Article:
Christiaan Huygens was the leading figure of the Golden Age of Dutch science in the 17th century, making contributions in many fields.
Christiaan Huygens (1629-1695) was, after Isaac Newton, the greatest scientist of the 1600s.
Huygens was born to a wealthy Dutch family in The Hague, in Holland.
He studied law at the University of Leiden and the College of Orange in Breda before turning to science.
He worked with his brother Constanijn to grind lenses for very powerful telescopes.
With his powerful telescope, Huygens discovered in 1655 that what astronomers had thought were Saturn’s ‘arms’ were actually rings. He made his discovery known to people in code.
Huygens discovered Titan, one of Saturn’s moons.
Huygens learned a great deal about pendulums and built the first accurate pendulum clock.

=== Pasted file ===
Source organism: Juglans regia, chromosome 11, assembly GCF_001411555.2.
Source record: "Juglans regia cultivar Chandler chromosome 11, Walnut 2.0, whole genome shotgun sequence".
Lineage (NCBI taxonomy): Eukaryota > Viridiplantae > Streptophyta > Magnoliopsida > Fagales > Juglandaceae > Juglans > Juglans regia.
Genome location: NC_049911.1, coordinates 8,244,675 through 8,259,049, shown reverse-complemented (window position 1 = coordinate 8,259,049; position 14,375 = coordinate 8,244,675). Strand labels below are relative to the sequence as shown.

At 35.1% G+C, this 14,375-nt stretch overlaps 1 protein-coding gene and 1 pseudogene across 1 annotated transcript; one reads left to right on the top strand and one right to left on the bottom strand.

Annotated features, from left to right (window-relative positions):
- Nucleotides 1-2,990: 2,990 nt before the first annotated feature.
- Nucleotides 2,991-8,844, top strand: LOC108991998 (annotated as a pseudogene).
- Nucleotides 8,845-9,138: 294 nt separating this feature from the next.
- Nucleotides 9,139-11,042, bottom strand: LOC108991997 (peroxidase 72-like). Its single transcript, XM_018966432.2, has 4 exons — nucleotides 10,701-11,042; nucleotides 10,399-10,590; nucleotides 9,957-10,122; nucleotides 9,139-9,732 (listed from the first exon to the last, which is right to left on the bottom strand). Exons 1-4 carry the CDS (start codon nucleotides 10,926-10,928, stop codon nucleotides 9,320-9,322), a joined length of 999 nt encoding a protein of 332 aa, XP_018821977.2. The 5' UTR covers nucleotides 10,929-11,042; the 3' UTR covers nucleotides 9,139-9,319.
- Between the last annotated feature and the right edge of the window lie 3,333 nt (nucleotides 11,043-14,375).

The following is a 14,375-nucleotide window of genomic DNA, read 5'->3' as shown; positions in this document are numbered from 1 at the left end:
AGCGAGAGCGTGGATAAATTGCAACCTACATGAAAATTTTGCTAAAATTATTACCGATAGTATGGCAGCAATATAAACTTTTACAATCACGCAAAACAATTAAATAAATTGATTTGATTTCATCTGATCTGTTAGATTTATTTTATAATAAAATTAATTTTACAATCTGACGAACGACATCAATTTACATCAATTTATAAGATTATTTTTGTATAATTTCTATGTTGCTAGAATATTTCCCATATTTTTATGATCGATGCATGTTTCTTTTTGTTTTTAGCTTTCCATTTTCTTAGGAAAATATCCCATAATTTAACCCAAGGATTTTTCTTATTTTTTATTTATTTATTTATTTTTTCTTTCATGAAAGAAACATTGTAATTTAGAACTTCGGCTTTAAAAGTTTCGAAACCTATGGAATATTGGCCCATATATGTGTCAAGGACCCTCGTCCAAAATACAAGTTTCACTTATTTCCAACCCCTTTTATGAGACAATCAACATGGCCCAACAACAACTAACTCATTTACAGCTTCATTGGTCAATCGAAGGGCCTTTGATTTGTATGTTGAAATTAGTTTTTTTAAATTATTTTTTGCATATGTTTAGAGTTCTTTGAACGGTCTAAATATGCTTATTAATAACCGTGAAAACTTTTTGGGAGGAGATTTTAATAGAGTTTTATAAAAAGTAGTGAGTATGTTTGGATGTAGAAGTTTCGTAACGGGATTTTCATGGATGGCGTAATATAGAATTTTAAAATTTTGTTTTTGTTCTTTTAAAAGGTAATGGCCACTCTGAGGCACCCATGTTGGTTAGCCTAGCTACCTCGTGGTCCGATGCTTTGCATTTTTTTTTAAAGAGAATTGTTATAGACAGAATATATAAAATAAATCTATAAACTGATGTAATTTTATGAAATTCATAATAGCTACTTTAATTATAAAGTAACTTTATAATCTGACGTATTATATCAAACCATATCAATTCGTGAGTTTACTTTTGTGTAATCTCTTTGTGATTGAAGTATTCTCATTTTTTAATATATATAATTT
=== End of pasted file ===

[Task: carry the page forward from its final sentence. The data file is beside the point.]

Responding to Newton’s theory that light was ‘corpuscles, Huygens developed the theory that light is waves (see moving light) in 1678.
Huygens described light as vibrations spreading through a material called cilia, which is literally everywhere and is made of tiny particles. The idea of ether wit!, finally abandoned in the late 19th century, but not the idea of light waves.
Huygens’ wave idea enabled him to explain refraction (see light) simply. It also enabled him to predict correctly that light would travel more slowly in glass than in air.
Titan, Saturn’s largest moon, and the only satellite in the solar system known to have clouds and a dense atmosphere, was discovered in 1655 by Christiaan Huygens.